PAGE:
Shaikh David & Co.

Business Interruption Policy Coverage in Relation to Covid-19

Clarence Hotel – Photograph: Dave Meehan

The Irish Case of Brushfield Limited (t/a The Clarence Hotel) -v- Arachas Corporate Brokers Limited and AXA Insurance Designated Company [2021] IEHC 263:

Brief Facts

Brushfield Limited (“The Plaintiff”) made a claim for business interruption due to Covid-19 under an insurance policy (“The Policy”) with AXA Insurance (“The Defendant”). The Policy was entered into on 1 April 2019 when Covid-19 was not known. In their claim, the Plaintiff relied on the following extensions to the non-damage business interruption clauses:

  1. Murder, Suicide, or Disease Clause (“MDSE Clause”); and
  2. Denial of Access (Non-Damage) Clause (“DenialClause”).

The Relevant Clauses

MDSE Clause

The MDSE Clause contained a list of specified human diseases that are covered under the policy, and the diseases must occur at or within 25 miles of the premises and had interrupted the business. But, Covid-19, SARS or SARS-cov-2 was not included in the list.

The MSDE clause also provides cover for closures due to defects in the drains or other sanitary arrangements.

Denial Clause

The Denial Clause covers losses sustained arising from the actions taken by the police or any other statutory body in response to a danger or disturbance at the premises or within a 1-mile radius of the premises. There was a limit on liability for any one claim of £50,000.

The Court’s Findings

  1. The cover under the MSDE Clause is only limited to business interruption caused by one of the listed diseases. Hence, as Covid-19 was not listed, it is not covered.
  2. On the closure due to sanitary arrangements, this clause only applies when there is an order by a public authority requiring a closure in response to a defect in the Plaintiff’s sanitary arrangements. The Court found that the concept of social distancing was not considered to be a sanitary arrangement when the Policy was made.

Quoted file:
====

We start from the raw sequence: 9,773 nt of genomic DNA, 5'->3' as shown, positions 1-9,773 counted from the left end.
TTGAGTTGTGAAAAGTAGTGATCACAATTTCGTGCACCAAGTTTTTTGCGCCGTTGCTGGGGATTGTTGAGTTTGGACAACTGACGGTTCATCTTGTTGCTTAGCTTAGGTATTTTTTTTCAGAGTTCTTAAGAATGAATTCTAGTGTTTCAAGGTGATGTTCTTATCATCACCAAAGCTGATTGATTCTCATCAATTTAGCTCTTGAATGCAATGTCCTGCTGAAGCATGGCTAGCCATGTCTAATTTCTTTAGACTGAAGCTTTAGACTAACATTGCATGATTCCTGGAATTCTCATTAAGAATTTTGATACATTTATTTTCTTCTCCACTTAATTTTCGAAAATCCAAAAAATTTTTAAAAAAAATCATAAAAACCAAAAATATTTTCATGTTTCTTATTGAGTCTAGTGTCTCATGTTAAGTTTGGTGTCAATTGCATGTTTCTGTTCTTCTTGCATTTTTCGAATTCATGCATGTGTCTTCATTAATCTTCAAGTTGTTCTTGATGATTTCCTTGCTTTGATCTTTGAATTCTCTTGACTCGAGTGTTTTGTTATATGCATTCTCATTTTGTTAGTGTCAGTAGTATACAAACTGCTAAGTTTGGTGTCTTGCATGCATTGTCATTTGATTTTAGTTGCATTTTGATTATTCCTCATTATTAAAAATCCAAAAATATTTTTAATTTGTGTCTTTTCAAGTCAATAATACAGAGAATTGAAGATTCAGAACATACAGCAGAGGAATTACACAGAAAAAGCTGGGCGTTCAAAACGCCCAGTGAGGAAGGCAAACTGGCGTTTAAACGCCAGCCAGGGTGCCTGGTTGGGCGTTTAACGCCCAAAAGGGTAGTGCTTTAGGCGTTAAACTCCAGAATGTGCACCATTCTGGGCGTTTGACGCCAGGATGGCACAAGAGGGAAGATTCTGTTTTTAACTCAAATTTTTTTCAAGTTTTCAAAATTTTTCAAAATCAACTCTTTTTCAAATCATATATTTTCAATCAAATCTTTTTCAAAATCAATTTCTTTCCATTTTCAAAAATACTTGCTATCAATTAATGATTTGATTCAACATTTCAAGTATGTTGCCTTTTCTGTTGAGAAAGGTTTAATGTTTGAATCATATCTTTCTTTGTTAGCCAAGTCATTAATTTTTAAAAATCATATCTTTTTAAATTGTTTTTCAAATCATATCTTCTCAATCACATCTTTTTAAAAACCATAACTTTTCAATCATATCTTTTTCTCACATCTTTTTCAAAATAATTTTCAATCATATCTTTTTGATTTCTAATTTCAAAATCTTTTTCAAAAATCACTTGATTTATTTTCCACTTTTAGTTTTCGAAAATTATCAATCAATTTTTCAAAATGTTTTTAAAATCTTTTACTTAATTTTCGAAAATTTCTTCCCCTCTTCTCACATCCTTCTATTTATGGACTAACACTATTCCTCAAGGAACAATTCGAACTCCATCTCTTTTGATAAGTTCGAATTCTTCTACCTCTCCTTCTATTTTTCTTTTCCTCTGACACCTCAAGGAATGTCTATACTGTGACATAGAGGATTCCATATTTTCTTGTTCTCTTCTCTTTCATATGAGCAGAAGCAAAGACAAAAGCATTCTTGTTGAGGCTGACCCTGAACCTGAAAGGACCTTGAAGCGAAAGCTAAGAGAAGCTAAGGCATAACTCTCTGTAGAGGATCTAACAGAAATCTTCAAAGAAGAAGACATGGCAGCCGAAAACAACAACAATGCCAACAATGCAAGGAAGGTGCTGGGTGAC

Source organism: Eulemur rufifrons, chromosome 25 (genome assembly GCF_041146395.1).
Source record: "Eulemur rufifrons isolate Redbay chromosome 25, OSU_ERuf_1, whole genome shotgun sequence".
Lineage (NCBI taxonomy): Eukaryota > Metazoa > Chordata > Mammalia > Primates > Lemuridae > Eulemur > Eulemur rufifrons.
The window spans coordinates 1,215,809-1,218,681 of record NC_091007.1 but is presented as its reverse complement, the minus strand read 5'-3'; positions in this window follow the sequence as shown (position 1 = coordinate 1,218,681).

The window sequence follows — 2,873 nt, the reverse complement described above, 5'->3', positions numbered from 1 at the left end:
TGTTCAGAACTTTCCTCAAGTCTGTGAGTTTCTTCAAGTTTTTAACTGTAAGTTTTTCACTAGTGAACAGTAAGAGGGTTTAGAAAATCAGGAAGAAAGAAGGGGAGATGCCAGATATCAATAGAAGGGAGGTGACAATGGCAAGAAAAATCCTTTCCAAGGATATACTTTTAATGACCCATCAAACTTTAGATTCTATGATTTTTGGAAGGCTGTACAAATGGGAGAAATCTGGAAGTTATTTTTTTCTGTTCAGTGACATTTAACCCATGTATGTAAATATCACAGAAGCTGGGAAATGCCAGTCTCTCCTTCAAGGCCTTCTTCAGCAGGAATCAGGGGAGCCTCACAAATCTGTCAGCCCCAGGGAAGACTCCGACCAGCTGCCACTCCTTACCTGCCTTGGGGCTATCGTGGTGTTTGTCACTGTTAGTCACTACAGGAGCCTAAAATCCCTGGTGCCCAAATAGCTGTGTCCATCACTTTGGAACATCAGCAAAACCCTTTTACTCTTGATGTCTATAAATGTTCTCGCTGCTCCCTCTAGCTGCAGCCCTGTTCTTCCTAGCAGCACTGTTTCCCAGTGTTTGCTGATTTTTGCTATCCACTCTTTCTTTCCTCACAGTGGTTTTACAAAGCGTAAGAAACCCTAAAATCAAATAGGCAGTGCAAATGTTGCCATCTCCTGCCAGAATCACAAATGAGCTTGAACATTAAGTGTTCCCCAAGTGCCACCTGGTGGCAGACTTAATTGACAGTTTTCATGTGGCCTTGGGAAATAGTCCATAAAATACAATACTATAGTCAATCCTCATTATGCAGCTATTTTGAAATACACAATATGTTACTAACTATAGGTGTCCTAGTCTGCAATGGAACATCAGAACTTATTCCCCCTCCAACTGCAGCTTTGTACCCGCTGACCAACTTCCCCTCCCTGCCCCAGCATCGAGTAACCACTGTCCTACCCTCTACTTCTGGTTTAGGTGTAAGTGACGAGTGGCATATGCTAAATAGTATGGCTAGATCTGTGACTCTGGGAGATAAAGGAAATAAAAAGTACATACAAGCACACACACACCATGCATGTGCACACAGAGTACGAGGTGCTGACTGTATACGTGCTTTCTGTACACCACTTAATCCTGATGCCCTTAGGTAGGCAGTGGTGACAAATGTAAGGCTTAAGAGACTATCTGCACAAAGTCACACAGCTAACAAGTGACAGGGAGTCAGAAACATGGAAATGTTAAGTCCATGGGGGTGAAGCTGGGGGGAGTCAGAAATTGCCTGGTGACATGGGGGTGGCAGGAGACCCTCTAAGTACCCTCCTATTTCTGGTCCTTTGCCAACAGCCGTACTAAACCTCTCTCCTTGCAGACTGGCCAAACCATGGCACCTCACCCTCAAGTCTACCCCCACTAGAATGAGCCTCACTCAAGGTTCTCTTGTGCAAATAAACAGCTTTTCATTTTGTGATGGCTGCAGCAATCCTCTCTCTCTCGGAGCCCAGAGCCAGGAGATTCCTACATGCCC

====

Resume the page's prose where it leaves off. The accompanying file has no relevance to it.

3. The denial of access clause is intended to apply to localised dangers or disturbances which occur within a one-mile radius of the affected premises, and only where such restriction resulted from the actions of a statutory body. The Court also observed that the measures taken by the government could not be regarded as actions by the police, and no arguments put forward had the effect of demonstrating the measures were actions by a statutory body. [Readers should note that the position in Malaysia will be different as Covid-19 movement restrictions were imposed pursuant to the Prevention and Control of Infectious Diseases Act 1988.]
  4. The clauses should be interpreted as to how it would be reasonably understood when the Policy was put in place in 1 April 2019, before the outbreak of Covid-19.